Click here for the
Know! Parent Tip
Sign-Up Page

Know! is a
program of:

Lifetime Prevention
Lifetime Wellness


Drug Free Action Alliance
6155 Huntley Rd. Ste H
Columbus, Ohio 43229



Link to the Drug Free Action Alliance Facebook Page

Cathy Taughinbaugh—helping parents find peace

Rise Up  Moms Club

Are you a mom who is feeling the stress of watching your young adult

or teen suffer as they struggle with their drug or alcohol use?

Do you wonder about the difference between enabling and support?

Are you living in fear of your child’s relapse?

Do you miss your child’s smile, laughs and hugs and feel powerless

over your ability to bring those back?

addiction, recovery

Imagine your life one year from now. If it’s the same as it is now, are you okay with that? Imagine there really are things you can do to effectively help your child – simply by helping yourself. You have the power to change everything! Are you ready to take back your life?

What is the Rise Up Moms Club?

If you’ve been in constant emotional pain because of your child’s drug or alcohol abuse, the Rise Up Moms Club uses proven research-based techniques that will help you get unstuck and finally receive support, tools and strategies that will help you move forward.

The Rise Up Moms Club is a monthly membership program designed by Cathy TaughinbaughEach month’s module will allow you the opportunity to make a new positive change.

The program is designed so you CAN create one simple but POWERFUL positive change a month. Each step of the way is an investment in a better tomorrow.

What This Program Will Help You Do:
  • Feel less isolated
  • Understand what your child is going through
  • Feel better as you take care of yourself
  • Learn research based strategies that can help you and your child
  • Build better relationships within your family
  • Be a role model of positive change for your child
Each month you will gain tools and strategies to help you along the way:
  • Take care of yourself first [January]
  • Learn the difference between enabling vs. loving support [February]
  • Dig into the science behind addiction [March]
  • Resolve fear and shame [April]
  • Ignite your relationships with the power of positive communication [May]
  • Understand the power of using empathy and kindness [June]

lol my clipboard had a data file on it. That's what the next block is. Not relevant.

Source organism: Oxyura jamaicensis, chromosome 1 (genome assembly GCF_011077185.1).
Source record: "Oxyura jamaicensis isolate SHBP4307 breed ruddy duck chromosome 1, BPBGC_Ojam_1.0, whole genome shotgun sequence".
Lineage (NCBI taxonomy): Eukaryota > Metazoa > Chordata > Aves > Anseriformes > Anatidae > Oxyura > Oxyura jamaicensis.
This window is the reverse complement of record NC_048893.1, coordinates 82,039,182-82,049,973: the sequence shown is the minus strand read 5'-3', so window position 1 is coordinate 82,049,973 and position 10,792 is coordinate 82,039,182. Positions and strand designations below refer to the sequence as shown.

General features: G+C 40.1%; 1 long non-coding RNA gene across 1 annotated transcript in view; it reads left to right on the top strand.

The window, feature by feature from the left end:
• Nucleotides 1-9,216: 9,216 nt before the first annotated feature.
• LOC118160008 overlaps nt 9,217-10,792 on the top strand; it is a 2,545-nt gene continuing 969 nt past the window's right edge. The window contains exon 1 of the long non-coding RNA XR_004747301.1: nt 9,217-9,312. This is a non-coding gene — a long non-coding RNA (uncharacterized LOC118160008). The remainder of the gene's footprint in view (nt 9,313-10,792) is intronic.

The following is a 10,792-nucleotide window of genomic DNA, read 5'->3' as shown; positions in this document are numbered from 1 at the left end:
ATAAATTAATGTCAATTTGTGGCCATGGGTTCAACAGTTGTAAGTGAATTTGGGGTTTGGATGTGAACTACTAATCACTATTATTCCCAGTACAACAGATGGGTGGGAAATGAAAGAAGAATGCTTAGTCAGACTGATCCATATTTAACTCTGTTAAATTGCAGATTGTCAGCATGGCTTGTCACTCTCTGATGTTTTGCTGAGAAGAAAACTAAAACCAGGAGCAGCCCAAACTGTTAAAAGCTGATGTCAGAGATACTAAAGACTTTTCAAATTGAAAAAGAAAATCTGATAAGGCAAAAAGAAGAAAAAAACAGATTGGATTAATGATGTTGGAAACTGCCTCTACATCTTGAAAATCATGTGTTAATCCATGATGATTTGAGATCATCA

• Create peace of mind with a month of mindfulness [July]
  • Empower yourself by finding your voice [August]
  • Include yourself in the circle of self-compassion [September]
  • Find your way back to happiness [October]
  • Learn the power of gratitude for inner peace [November]
  • Accept what is as you move forward [December]

You deserve to live a life filled with love and happiness! You have the power to make it that way. Life can get better and better. Just $10/month!

Try It Free for 7 Days:

7 Day Free Trial

Life doesn’t have to be a constant struggle. We are providing you with these recovery tools as well as a place to share your concerns with other parents who have the knowledge and understanding of what you’re going through.

I know that it feels awkward!! I get it because I’ve been there too!

It all starts with reaching out and receiving the support you need! You’ll also be able to help lift up others with your experience and wisdom.

We can work together. Life can feel better, and answers will begin to make sense. You will have the opportunity to discover the possibilities for your personal situation. You do have the answers inside. It’s a matter of taking the time to discover what will make your life better and what will work for your situation. This is your chance!

If you are ready to receive support, understanding, kindness and compassion here is:

A Look Inside the Rise Up Moms Club

The Rise Up Moms Club is streamlined to help you look at one theme each month so that you can feel better as a parent and as a person during this stressful time. When you feel supported, more empowered, and knowledgeable, you will relate to your child in a more healthy way and be capable of staying centered and focused on your own precious life. Who doesn’t want that?

The Plan:

Each module will have a plan with a few simple steps for you to follow during the month to create positive change.


We will work together to hold each other accountable as we make positive steps forward.


We’ll give you an article each week on that month’s topic. They will be filled with information, tips and inspiration to uplift you or keep you going when you’re tempted to give up.

One Teleconference:

There will be one live teleconference in the middle of each month on the monthly topic. We will record the teleconferences so that you can listen later if you can’t make the live call.

Private Group:

A community of friends who understand will be created in a private group.


You’ll get an email reminder to encourage and support you.


p2Phds final (small)

As a bonus for signing up for the Rise Up Moms Club, you’ll get my new ebook, Parents to PhDs: 28 interviews with people who share heartache, wisdom and healing from first-hand experience with substance use disorder. The ebook will be free to all Rise Up members. It’s designed to share information from all aspects of prevention, addiction, treatment and recovery that can provide answers and a place to start.

25 Facts You Should Know About the Growing Heroin


Drug and alcohol overdoses are the leading cause of accidental death among young people in the northeast and other parts of the country. The estimated loss of life is alarming. ~ Casa Columbia

Are you concerned about your child’s possible heroin use?

Do you wonder how heroin quietly became an epidemic?

A different kind of ad played this year at Super Bowl XLIX.

While the music is upbeat with a bit of a jingle to it, a local St. Louis affiliate aired a 60-second PSA focusing on heroin. A young man who has overdosed on heroin in his bedroom is found by his mom.